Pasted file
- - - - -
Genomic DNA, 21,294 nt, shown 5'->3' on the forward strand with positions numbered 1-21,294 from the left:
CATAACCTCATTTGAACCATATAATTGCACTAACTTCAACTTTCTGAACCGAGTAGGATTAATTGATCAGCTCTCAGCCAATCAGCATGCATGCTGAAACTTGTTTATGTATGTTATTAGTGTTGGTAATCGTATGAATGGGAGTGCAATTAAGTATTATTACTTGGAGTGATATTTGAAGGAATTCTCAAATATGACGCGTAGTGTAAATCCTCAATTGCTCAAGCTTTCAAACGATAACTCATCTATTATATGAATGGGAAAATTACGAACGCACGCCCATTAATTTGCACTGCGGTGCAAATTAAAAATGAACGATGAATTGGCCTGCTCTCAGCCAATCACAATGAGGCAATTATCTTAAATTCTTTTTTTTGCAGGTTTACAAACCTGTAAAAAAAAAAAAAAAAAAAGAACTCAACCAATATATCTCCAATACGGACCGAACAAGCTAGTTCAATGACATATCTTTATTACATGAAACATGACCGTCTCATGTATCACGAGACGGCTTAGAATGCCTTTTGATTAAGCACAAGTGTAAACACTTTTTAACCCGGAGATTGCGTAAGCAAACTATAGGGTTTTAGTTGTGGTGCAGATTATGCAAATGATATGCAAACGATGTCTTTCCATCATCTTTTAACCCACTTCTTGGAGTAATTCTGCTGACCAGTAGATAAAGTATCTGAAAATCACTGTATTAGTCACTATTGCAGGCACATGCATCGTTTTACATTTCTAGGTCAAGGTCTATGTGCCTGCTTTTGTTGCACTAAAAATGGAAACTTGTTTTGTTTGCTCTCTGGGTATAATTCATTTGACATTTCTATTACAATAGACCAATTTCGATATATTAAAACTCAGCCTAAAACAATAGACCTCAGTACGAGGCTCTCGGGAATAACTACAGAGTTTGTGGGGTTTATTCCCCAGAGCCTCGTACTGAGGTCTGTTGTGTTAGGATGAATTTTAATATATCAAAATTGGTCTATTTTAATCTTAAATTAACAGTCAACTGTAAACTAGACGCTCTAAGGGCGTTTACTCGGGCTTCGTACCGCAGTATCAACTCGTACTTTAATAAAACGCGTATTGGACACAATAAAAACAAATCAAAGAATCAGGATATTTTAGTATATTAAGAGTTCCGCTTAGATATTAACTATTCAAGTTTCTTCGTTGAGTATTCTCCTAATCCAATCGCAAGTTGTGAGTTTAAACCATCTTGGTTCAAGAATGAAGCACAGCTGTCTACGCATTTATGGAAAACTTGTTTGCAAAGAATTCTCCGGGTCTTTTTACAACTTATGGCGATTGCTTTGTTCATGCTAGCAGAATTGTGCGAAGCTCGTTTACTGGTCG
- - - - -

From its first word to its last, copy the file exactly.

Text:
Genomic DNA, 21,294 nt, shown 5'->3' on the forward strand with positions numbered 1-21,294 from the left:
CATAACCTCATTTGAACCATATAATTGCACTAACTTCAACTTTCTGAACCGAGTAGGATTAATTGATCAGCTCTCAGCCAATCAGCATGCATGCTGAAACTTGTTTATGTATGTTATTAGTGTTGGTAATCGTATGAATGGGAGTGCAATTAAGTATTATTACTTGGAGTGATATTTGAAGGAATTCTCAAATATGACGCGTAGTGTAAATCCTCAATTGCTCAAGCTTTCAAACGATAACTCATCTATTATATGAATGGGAAAATTACGAACGCACGCCCATTAATTTGCACTGCGGTGCAAATTAAAAATGAACGATGAATTGGCCTGCTCTCAGCCAATCACAATGAGGCAATTATCTTAAATTCTTTTTTTTGCAGGTTTACAAACCTGTAAAAAAAAAAAAAAAAAAAGAACTCAACCAATATATCTCCAATACGGACCGAACAAGCTAGTTCAATGACATATCTTTATTACATGAAACATGACCGTCTCATGTATCACGAGACGGCTTAGAATGCCTTTTGATTAAGCACAAGTGTAAACACTTTTTAACCCGGAGATTGCGTAAGCAAACTATAGGGTTTTAGTTGTGGTGCAGATTATGCAAATGATATGCAAACGATGTCTTTCCATCATCTTTTAACCCACTTCTTGGAGTAATTCTGCTGACCAGTAGATAAAGTATCTGAAAATCACTGTATTAGTCACTATTGCAGGCACATGCATCGTTTTACATTTCTAGGTCAAGGTCTATGTGCCTGCTTTTGTTGCACTAAAAATGGAAACTTGTTTTGTTTGCTCTCTGGGTATAATTCATTTGACATTTCTATTACAATAGACCAATTTCGATATATTAAAACTCAGCCTAAAACAATAGACCTCAGTACGAGGCTCTCGGGAATAACTACAGAGTTTGTGGGGTTTATTCCCCAGAGCCTCGTACTGAGGTCTGTTGTGTTAGGATGAATTTTAATATATCAAAATTGGTCTATTTTAATCTTAAATTAACAGTCAACTGTAAACTAGACGCTCTAAGGGCGTTTACTCGGGCTTCGTACCGCAGTATCAACTCGTACTTTAATAAAACGCGTATTGGACACAATAAAAACAAATCAAAGAATCAGGATATTTTAGTATATTAAGAGTTCCGCTTAGATATTAACTATTCAAGTTTCTTCGTTGAGTATTCTCCTAATCCAATCGCAAGTTGTGAGTTTAAACCATCTTGGTTCAAGAATGAAGCACAGCTGTCTACGCATTTATGGAAAACTTGTTTGCAAAGAATTCTCCGGGTCTTTTTACAACTTATGGCGATTGCTTTGTTCATGCTAGCAGAATTGTGCGAAGCTCGTTTACTGGTCG